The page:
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Dr. Jonathan Clark, husband of Columbia astronaut Laurel Clark, stands with his son, Iain Clark, 18, in December.
Dr. Jonathan Clark
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Date published: 1/31/2013
AP Aerospace Writer
CAPE CANAVERAL, Fla.--He was just 8 when NASA lost the space shuttle Columbia and he lost his astronaut mom. Now, 10 years later, Iain Clark is a young man on the cusp of college with a master's rating in scuba diving and three parachute jumps in his new log book.
His mother, Dr. Laurel Clark, loved scuba and skydiving.
So did her flight surgeon husband and Iain's dad, Dr. Jonathan Clark, who since the Feb. 1, 2003 accident, has been a crusader for keeping space crews safe.
Altogether, 12 children lost a parent aboard Columbia. The youngest is now 15, the oldest 32. One became a fighter pilot in Israel, just like his father, and also died tragically in a crash. The oldest son of the pilot of Columbia is now a Marine captain with three young children of his own. The commander's daughter is a seminary student.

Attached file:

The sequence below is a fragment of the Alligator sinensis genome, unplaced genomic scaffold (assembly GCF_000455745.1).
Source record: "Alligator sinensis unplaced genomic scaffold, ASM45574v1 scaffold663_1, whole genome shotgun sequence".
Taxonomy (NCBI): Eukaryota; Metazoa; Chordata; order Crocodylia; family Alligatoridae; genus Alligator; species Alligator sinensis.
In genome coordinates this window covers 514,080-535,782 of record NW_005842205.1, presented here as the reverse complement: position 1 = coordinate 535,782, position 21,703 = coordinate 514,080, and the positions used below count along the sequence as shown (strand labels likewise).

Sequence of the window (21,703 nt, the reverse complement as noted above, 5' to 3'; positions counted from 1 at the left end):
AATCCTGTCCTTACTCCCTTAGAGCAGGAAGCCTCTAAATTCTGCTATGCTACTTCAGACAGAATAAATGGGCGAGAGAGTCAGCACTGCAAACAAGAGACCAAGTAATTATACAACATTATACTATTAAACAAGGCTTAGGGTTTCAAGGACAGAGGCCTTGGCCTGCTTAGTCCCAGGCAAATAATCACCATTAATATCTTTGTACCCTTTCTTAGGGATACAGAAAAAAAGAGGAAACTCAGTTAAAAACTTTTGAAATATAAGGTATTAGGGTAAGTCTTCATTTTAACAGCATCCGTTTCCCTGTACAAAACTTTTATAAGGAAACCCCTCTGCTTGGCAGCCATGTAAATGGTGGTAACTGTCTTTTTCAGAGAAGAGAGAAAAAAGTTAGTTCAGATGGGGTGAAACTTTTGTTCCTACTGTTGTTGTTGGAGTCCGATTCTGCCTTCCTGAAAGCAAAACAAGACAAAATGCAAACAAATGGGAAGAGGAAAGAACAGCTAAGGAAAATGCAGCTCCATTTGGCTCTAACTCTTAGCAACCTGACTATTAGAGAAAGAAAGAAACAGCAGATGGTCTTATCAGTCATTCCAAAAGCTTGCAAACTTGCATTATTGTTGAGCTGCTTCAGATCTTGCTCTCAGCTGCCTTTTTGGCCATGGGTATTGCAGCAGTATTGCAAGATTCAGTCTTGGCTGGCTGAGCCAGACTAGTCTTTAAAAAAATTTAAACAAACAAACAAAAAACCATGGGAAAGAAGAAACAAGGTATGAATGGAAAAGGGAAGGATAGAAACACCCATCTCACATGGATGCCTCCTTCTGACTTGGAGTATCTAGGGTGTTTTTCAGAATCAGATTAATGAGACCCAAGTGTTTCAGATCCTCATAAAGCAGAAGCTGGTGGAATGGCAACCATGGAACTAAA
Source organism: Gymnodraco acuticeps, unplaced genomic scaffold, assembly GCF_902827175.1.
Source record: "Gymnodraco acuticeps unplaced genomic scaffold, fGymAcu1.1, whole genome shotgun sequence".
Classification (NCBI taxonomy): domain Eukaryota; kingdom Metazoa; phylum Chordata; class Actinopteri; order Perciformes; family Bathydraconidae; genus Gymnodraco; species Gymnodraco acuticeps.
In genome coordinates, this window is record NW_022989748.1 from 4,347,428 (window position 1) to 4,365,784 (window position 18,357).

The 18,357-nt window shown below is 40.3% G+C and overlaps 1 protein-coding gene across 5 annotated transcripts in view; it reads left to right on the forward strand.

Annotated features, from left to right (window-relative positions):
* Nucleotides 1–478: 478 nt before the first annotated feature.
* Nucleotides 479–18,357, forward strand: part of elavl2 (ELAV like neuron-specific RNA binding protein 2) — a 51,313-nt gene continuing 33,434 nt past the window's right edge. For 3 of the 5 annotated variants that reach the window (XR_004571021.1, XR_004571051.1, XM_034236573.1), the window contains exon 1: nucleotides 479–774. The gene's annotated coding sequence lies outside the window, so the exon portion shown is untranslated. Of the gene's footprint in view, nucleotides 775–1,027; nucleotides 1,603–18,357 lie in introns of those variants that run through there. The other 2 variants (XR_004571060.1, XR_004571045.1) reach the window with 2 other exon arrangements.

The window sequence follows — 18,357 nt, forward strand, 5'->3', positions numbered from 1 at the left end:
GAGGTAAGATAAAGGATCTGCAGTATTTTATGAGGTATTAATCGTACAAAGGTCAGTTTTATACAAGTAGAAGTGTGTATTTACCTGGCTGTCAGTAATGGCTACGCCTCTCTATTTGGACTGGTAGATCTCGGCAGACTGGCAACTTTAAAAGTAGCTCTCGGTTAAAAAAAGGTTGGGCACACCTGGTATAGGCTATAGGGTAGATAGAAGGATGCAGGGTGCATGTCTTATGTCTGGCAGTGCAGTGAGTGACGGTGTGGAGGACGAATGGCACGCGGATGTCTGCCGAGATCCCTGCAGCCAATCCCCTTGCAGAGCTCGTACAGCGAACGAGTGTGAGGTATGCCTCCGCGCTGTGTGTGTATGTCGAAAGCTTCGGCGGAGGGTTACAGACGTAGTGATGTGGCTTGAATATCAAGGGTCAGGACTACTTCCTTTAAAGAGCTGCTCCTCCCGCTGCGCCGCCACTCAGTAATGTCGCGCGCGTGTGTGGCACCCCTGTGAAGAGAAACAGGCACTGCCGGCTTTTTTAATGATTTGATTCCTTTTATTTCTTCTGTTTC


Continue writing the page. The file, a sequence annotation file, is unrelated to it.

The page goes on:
"It's tough losing a mom, that's for sure. I think Iain was the most affected," said Clark, a neurologist. "My goal was to keep him alive. That was the plan. It was kind of dicey for a while. There was a lot of darkness--for him and me."
Clark's wife and six other astronauts--Commander Rick Husband, co-pilot William McCool, Kalpana Chawla, Michael Anderson, Dr. David Brown and Israeli Ilan Ramon--were killed in the final minutes of their 16-day scientific research mission aboard Columbia.
The space shuttle, with a wing damaged during launch, ripped apart in the Texas skies while headed for a landing at Kennedy Space Center. NASA will remember the Columbia dead at a public memorial service at Kennedy on Friday morning.
Clark, now 59 and long gone from NASA, said he turned to alcohol in the aftermath of Columbia. If it wasn't for his son, he doubts he would have gotten through it. "He's the greatest kid ever," Clark said in a phone interview from Houston with The Associated Press. "He cares about people. He's kind of starting to get his confidence, but he's not at all cocky."
Iain is set to graduate this spring from a boarding school in Arizona; he wants to study marine biology at a university in Florida.